It’s rare in many states that a severe dog bite injury on a child – especially if the attack was unprovoked – would not be compensable.
North Carolina’s dog bite laws are spread out over several different statutes.This state does recognize strict liability if:
- The bite occurred while the dog’s owner intentionally allowed it to violate the state prohibition against running at-large (assuming dog is at least 6-months-old);
- Dog was kept for purposes of dog fighting;
- Dog was previously declared a “potentially dangerous dog” due to previous conduct
- Dog without provocation killed or inflicted serious injury on a human
But even under these circumstances, there may be complexities in the case that are not immediately apparent.
That’s why it’s imperative to consult with an experienced Asheville injury lawyer who can review the circumstances, explain your rights and formulate an effective strategy for pursuing compensation.
The case of Eshelman v. Key contains a unique set of circumstances. This was a case out of Georgia involving a police dog that was “off-duty” with its owner, a county law enforcement officer and dog handler.
According to court records, the dog was trained to help assist in apprehending those suspected of committing criminal acts. Although she was “owned” by the county, she was cared for and maintained by defendant law enforcement officer. When the dog was not working, it was kept at defendant’s home. While there, she often placed the dog in a portable kennel outside her home.
One afternoon, defendant apparently did not secure the kennel door. The dog escaped. It raced into the neighborhood, where it encountered plaintiff’s 11-year-old son. The dog attacked, causing the boy to sustain serious injuries to his arm.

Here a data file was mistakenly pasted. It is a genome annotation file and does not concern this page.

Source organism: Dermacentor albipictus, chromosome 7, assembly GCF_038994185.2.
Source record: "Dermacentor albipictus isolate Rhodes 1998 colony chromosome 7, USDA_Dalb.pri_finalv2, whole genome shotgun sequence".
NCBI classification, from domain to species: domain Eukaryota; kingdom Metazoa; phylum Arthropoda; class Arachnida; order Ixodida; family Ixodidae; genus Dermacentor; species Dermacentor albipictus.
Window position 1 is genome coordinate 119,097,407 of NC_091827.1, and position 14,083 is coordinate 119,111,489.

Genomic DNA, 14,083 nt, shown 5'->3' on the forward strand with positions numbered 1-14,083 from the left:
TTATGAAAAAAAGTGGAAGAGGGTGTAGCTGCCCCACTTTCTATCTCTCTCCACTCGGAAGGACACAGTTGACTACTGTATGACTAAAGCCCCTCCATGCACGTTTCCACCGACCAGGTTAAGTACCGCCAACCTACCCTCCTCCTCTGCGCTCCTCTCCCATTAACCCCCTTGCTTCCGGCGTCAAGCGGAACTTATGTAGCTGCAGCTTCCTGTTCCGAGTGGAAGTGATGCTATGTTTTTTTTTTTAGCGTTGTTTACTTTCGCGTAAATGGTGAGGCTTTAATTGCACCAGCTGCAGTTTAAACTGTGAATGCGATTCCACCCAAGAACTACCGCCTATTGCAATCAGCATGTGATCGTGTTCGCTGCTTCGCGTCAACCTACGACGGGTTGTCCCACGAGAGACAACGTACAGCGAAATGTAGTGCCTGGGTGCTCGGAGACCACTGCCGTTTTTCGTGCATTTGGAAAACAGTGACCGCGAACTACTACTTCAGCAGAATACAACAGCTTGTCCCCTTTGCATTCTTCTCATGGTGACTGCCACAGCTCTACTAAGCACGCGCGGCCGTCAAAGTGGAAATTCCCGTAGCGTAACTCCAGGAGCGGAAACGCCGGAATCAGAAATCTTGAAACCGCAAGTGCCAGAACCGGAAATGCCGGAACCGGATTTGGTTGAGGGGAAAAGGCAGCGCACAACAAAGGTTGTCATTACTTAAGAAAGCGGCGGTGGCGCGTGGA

Defendant sued the law enforcement officer, alleging she failed to restrain the dog and was therefore responsible. However, defendant argued she was entitled to protection on grounds of official immunity. Trial court denied that request as did the appeals court, but the Georgia Supreme Court reversed.
The reason is because, as a general rule, law enforcement officers are protected from lawsuits from personal liability for torts occurring in the performance of official job functions. The two exceptions (in Georgia) are if the injury was caused by an action motivated by malice or intent or if it was in the performance of a ministerial function.
Here, there was no malice. The question was whether this was a ministerial function or a discretionary one. The former involves simple, definite execution of a specific duty. Discretionary action, meanwhile, calls for personal deliberation and judgment and acting on that in a way that is not specifically directed.
Court determined the action by the officer in failing to lock the door was discretionary.
Even assuming the dog was vicious and assuming defendant owed a duty of care to keep it secured in order to stop it from injuring others, the question was further whether this was a ministerial or discretionary act. It’s a question that only arose as a result of defendant’s position as a law enforcement officer, and thus allowed her to evade liability for actions which anyone else would have been held to account.
Contact our Carolina personal injury lawyers at Lee Law Offices today by calling 800-887-1965.
Eshelman v. Key, June 29, 2015, Georgia Supreme Court
More Blog Entries:
White v. Vermont Mutual – Homeowner Insurance for Dog Bite Injury, Dec. 25, 2015, Asheville Dog Bite Injury Lawyer Blog